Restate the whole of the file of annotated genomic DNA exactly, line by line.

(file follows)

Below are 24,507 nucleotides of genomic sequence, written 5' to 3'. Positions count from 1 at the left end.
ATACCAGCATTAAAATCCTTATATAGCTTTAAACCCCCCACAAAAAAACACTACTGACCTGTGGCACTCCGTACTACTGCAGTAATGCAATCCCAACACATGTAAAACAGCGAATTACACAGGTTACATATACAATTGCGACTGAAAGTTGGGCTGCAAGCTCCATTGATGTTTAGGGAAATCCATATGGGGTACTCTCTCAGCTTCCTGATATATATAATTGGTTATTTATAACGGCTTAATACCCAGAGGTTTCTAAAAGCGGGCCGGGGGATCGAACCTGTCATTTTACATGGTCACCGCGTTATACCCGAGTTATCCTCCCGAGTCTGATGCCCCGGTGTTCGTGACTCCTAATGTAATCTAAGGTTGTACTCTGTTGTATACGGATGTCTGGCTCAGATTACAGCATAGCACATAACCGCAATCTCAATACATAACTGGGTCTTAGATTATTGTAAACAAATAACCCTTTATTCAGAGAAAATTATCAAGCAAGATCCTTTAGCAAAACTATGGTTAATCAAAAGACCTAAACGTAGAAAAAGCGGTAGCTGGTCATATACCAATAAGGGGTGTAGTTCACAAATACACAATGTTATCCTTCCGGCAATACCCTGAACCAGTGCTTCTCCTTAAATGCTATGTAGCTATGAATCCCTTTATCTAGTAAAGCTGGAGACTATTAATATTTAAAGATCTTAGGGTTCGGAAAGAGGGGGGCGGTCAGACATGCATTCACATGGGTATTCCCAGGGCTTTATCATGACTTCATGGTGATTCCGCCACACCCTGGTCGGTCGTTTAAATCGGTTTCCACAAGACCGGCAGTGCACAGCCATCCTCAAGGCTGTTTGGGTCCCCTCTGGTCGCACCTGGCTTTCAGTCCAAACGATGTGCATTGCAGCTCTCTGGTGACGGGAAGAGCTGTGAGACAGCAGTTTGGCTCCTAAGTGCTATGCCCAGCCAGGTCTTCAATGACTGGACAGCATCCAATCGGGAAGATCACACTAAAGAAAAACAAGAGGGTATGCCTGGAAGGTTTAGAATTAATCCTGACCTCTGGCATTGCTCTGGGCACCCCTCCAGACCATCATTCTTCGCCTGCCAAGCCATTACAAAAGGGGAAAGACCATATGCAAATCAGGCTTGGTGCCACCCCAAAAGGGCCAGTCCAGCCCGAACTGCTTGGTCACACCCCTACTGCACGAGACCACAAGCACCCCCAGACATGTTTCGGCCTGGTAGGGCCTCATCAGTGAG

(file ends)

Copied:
Below are 24,507 nucleotides of genomic sequence, written 5' to 3'. Positions count from 1 at the left end.
ATACCAGCATTAAAATCCTTATATAGCTTTAAACCCCCCACAAAAAAACACTACTGACCTGTGGCACTCCGTACTACTGCAGTAATGCAATCCCAACACATGTAAAACAGCGAATTACACAGGTTACATATACAATTGCGACTGAAAGTTGGGCTGCAAGCTCCATTGATGTTTAGGGAAATCCATATGGGGTACTCTCTCAGCTTCCTGATATATATAATTGGTTATTTATAACGGCTTAATACCCAGAGGTTTCTAAAAGCGGGCCGGGGGATCGAACCTGTCATTTTACATGGTCACCGCGTTATACCCGAGTTATCCTCCCGAGTCTGATGCCCCGGTGTTCGTGACTCCTAATGTAATCTAAGGTTGTACTCTGTTGTATACGGATGTCTGGCTCAGATTACAGCATAGCACATAACCGCAATCTCAATACATAACTGGGTCTTAGATTATTGTAAACAAATAACCCTTTATTCAGAGAAAATTATCAAGCAAGATCCTTTAGCAAAACTATGGTTAATCAAAAGACCTAAACGTAGAAAAAGCGGTAGCTGGTCATATACCAATAAGGGGTGTAGTTCACAAATACACAATGTTATCCTTCCGGCAATACCCTGAACCAGTGCTTCTCCTTAAATGCTATGTAGCTATGAATCCCTTTATCTAGTAAAGCTGGAGACTATTAATATTTAAAGATCTTAGGGTTCGGAAAGAGGGGGGCGGTCAGACATGCATTCACATGGGTATTCCCAGGGCTTTATCATGACTTCATGGTGATTCCGCCACACCCTGGTCGGTCGTTTAAATCGGTTTCCACAAGACCGGCAGTGCACAGCCATCCTCAAGGCTGTTTGGGTCCCCTCTGGTCGCACCTGGCTTTCAGTCCAAACGATGTGCATTGCAGCTCTCTGGTGACGGGAAGAGCTGTGAGACAGCAGTTTGGCTCCTAAGTGCTATGCCCAGCCAGGTCTTCAATGACTGGACAGCATCCAATCGGGAAGATCACACTAAAGAAAAACAAGAGGGTATGCCTGGAAGGTTTAGAATTAATCCTGACCTCTGGCATTGCTCTGGGCACCCCTCCAGACCATCATTCTTCGCCTGCCAAGCCATTACAAAAGGGGAAAGACCATATGCAAATCAGGCTTGGTGCCACCCCAAAAGGGCCAGTCCAGCCCGAACTGCTTGGTCACACCCCTACTGCACGAGACCACAAGCACCCCCAGACATGTTTCGGCCTGGTAGGGCCTCATCAGTGAG